It takes a lot for the Chief Rabbi to remonstrate with a big political cheese and denounce an official independent inquiry. But the elevation of Shami Chakrabarti to the Peerage so soon after absolving the Labour Party (and Jeremy Corbyn) of multiple charges of anti-Semitism stinks like a hefty slab of Stilton. As a lawyer, she really ought to be attuned to allegations of bias and the perception of bias.
There were murmurs of suspicion when she announced her membership of the Labour Party on the same day she was asked to lead the review. She ditched her longstanding (and highly respected) political neutrality in order, she explained, to gain members’ “trust and confidence”, which is curiously sophistic. Why would the author of an independent inquiry into Labour’s anti-Semitism consider it more important to gain the trust and confidence of Labour Party members than remain untainted by the perception of partisanship or pre-ordained bias? Unless, of course, a peerage was mooted as long ago May, and Corbyn wasn’t talking about a comfy crossbench sinecure.
Her report has been widely criticised for its evidential omissions and inadequacies: some called it a “whitewash” for suppressing an interview which Corbyn gave on his “friends” in Hamas. That suppression is compounded by another: that of Baroness Royall’s report into the anti-Semitism of Oxford University Labour Club. We read that the Baroness was “visibly frustrated” by the NEC-imposed restrictions on publication (leaked copy available HERE). By way of redress, “the peer had been offered a key role in the new inquiry into anti-Semitism in an apparent bid to allay her concerns that the report would not be released to the public”. Quite why such an obvious buy-off should allay the Baroness’s shame and dismay that her party has been infected with the “ancient virus of anti-Semitism” is unknown, unless, of course, it’s a matter of party loyalty before anti-Semitic truth.
No wonder Chief Rabbi Ephraim Mirvis concludes: “Shami Chakrabarti has a proud record of public service, but in accepting this peerage, the credibility of her report lies in tatters and the Labour Party’s stated intention, to unequivocally tackle anti-Semitism, remains woefully unrealised.” It’s all the more puzzling that Shami Chakrabarti doesn’t appear quite to grasp the significance of this. Keith Vaz, Chairman of the Home Affairs Select Committee, is determined to get to the bottom of it all. “We were told that this was an independent inquiry,” he said, “and if it transpires that Shami Chakrabarti was offered her peerage before she was appointed or during the time she was appointed to conduct that inquiry then we needed to have been told.” So he has written to her, demanding answers.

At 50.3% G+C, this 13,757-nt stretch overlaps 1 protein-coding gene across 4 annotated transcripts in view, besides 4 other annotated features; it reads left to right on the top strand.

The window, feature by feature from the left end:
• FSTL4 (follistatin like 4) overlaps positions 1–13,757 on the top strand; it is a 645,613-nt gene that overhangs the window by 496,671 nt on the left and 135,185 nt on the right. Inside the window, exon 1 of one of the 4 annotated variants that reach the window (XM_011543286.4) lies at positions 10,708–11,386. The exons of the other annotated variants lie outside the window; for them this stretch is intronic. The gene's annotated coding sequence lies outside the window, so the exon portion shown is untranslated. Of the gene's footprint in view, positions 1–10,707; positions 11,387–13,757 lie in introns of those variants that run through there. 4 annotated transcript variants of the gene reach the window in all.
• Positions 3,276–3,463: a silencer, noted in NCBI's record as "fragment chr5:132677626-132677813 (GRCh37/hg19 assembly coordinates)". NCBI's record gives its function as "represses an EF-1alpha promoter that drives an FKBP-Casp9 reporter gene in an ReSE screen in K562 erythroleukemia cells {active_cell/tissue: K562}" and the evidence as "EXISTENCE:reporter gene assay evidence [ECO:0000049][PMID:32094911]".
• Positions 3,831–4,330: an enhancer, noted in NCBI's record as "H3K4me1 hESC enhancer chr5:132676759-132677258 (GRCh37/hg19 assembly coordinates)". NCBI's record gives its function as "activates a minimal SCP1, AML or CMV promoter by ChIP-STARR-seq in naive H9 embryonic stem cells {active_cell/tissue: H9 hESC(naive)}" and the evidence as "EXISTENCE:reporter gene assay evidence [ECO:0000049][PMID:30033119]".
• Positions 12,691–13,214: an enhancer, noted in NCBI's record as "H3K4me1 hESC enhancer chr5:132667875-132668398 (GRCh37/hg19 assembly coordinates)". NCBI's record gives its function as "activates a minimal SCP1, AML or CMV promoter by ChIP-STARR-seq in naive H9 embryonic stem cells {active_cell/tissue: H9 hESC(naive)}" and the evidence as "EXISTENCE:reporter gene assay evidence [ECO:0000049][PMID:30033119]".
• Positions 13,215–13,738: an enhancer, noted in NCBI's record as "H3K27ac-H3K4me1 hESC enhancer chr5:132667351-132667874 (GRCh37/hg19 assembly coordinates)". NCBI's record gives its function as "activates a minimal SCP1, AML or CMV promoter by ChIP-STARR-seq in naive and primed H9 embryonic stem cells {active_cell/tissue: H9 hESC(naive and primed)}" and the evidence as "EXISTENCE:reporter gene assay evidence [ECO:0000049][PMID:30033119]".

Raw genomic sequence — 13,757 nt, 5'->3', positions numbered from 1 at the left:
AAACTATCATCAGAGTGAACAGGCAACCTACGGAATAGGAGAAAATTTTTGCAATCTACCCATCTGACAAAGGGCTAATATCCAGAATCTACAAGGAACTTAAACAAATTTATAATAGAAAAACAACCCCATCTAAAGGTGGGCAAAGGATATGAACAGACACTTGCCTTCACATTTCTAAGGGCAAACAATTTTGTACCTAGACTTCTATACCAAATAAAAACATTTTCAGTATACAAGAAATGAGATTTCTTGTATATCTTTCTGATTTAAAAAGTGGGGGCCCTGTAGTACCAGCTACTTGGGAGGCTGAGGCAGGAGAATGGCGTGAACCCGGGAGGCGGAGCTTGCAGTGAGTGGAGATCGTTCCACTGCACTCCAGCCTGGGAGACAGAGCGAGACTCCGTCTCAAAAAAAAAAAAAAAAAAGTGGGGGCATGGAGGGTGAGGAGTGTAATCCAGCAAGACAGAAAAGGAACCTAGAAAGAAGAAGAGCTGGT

When the author of Labour’s official inquiry into anti-Semitism herself becomes the subject of an official inquiry, Jews everywhere are right to question the reliability of her methodology and the validity of her findings. And all reasonable, intelligent and discerning people of all faiths and none might make a justifiable observation of potential corruption, which might be called ‘Whitewash for Peerages’. You can’t investigate anti-Semitism with cover-ups and buy-offs. Indeed, it smacks of institutional conspiracy to pervert the course of justice and avert the pursuit of truth. But perhaps it’s a truth they can’t or don’t want to face.
And so Labour’s Jewish MPs will be reduced to tears by continuing anti-Semitic slurs. Jewish students at Oxford University will go on being made to feel uncomfortable as ‘anti-Zionists’ sing their favourite song: ‘Rockets over Tel Aviv’. And the Jewish Labour Movement will carry on despairing “that the political rhetoric of zero tolerance on anti-Semitism is not matched by action”. But if you want to attract a certain ‘robust’ minority vote, it’s important to be seen to be favourable to the cleansing of Zionists and Jerusalemites from your progressive fraternity. As the former chairman of the Oxford University Labour Club observes: “It is common to encounter antisemitic individuals in all walks of life, but the mass turning of a blind eye that has come to characterise vast parts of the Left is chilling. As antisemites can double up as vocal critics of Israel, there is a marked tendency on the left to view them as fellow travellers whose hearts are in the right place – so their rhetoric passes the test of social acceptability.”
Perhaps Baroness Chakrabarti and Baroness Royall can unite now in the House of Lords to lead a transparent, open and very public inquiry into Labour’s anti-Semitism since Jeremy Corbyn became leader. By focusing specifically on anti-Semitism (rather than including ‘other forms of racism’), and by limiting the historic scope of the inquiry to the past year (ie since 12th September 2015, when Corbyn became leader), we might derive a more honest assessment of the swift spread of the infection, and so prescribe a more effectual antidote – however inconvenient that truth may be to Jeremy Corbyn’s leadership.